The new fire-control gadget to be mounted alongside the launcher will use a laser rangefinder to work out the correct elevation angle automatically - but our military sources say it makes the rifle/launcher combo unrealistically heavy for combat use, and that troops will find ways to get rid of it.

• Thermal sights will be provided for rifles, marksman's weapons and light machineguns. These can be used to detect hidden enemies and bombs while on patrol, and function even in total darkness - when the regular light-amplifying night vision gear now in use doesn't work. This stuff is already in use by some units, and is considered good by our sources.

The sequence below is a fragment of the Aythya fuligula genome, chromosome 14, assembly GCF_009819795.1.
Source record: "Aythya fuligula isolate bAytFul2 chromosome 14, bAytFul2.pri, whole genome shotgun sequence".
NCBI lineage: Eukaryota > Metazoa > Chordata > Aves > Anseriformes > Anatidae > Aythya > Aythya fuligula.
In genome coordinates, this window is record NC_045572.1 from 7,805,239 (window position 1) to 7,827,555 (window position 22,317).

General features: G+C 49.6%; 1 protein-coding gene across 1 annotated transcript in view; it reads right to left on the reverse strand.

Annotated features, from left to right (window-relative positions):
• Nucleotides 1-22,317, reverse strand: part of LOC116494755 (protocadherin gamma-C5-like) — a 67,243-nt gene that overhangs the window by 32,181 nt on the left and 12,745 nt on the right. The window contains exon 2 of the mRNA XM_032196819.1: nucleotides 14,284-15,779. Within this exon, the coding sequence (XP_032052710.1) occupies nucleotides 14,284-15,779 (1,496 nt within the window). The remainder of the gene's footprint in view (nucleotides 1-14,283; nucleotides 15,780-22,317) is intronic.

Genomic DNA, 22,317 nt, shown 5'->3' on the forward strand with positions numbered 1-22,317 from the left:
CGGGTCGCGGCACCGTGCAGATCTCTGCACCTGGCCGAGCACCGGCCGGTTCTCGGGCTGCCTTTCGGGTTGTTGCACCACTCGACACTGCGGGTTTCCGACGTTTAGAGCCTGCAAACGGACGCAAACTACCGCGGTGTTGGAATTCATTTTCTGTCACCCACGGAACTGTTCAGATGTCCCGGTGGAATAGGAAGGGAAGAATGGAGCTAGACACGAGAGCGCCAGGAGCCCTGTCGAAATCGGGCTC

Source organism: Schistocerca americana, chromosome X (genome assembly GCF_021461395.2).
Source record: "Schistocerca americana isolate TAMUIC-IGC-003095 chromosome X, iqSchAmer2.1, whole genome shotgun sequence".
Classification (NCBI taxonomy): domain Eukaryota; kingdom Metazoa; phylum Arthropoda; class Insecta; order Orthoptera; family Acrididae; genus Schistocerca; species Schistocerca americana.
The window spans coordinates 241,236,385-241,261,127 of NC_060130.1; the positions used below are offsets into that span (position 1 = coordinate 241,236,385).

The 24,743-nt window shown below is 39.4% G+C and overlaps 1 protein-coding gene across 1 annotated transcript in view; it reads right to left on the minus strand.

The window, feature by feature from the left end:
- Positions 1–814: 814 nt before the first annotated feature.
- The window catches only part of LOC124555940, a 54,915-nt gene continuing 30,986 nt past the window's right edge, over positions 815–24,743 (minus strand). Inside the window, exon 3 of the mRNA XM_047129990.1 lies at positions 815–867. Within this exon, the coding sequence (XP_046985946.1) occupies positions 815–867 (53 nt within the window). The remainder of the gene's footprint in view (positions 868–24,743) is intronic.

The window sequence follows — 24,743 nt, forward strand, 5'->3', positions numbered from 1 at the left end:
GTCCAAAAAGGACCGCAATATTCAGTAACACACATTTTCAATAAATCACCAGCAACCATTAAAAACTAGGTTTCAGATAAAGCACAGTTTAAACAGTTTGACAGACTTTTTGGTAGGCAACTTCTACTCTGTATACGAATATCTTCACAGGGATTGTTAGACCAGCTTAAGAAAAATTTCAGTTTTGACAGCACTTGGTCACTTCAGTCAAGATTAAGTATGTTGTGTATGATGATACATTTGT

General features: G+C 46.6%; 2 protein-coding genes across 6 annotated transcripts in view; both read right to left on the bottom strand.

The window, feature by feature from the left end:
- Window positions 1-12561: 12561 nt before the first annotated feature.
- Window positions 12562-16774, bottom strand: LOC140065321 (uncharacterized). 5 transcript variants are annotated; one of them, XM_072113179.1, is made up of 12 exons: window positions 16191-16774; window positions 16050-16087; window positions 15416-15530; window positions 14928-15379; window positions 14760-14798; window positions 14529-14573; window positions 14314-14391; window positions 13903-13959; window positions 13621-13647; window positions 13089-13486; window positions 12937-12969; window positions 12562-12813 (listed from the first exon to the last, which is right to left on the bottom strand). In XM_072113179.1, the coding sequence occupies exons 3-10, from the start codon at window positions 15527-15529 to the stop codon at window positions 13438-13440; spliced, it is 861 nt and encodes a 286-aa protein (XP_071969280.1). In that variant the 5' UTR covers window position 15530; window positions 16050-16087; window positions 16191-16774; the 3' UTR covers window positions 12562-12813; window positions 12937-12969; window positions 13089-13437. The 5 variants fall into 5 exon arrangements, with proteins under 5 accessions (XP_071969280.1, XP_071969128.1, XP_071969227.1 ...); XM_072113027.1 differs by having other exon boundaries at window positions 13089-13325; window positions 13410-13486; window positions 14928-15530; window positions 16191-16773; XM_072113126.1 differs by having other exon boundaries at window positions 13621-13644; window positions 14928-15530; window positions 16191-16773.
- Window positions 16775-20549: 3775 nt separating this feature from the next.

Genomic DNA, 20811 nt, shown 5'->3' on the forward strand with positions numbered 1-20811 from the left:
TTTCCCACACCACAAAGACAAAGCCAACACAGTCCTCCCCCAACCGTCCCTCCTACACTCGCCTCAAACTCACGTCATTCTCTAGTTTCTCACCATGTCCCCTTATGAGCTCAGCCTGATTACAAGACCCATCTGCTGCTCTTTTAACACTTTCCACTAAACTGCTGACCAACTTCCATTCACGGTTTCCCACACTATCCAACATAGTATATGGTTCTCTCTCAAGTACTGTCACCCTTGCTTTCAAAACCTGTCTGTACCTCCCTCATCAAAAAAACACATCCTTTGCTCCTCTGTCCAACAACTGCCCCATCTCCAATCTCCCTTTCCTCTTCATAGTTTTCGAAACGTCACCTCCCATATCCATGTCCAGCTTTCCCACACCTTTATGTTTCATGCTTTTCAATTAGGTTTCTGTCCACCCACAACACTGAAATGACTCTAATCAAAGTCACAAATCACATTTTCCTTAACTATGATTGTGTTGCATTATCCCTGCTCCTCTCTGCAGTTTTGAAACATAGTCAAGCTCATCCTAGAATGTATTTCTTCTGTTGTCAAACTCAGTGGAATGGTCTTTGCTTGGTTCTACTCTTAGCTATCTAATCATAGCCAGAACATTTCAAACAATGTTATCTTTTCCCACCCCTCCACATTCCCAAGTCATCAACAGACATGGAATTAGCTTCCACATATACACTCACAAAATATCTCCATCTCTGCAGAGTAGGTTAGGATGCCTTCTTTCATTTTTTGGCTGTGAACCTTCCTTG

• New Lightweight Day Sights will be provided, replacing the SUSAT* sights which came in when the SA80 weapons were introduced during the 1980s. SUSAT was very popular in its day (unlike the SA80s, which were only sorted out twenty years later in a German factory), but according to our sources the new sights are much better, offering improved field of view and a clearer picture. "A gleaming bit of kit," we're told.

• The new thermal scopes, in a popular bit of good sense, have open Close Quarter Battle Sights mounted on top of them. This means that a soldier in a close-up gunfight doesn't need to peer through a scope as he shoots, and lose track of what's happening around him. This gets the thumbs up as well.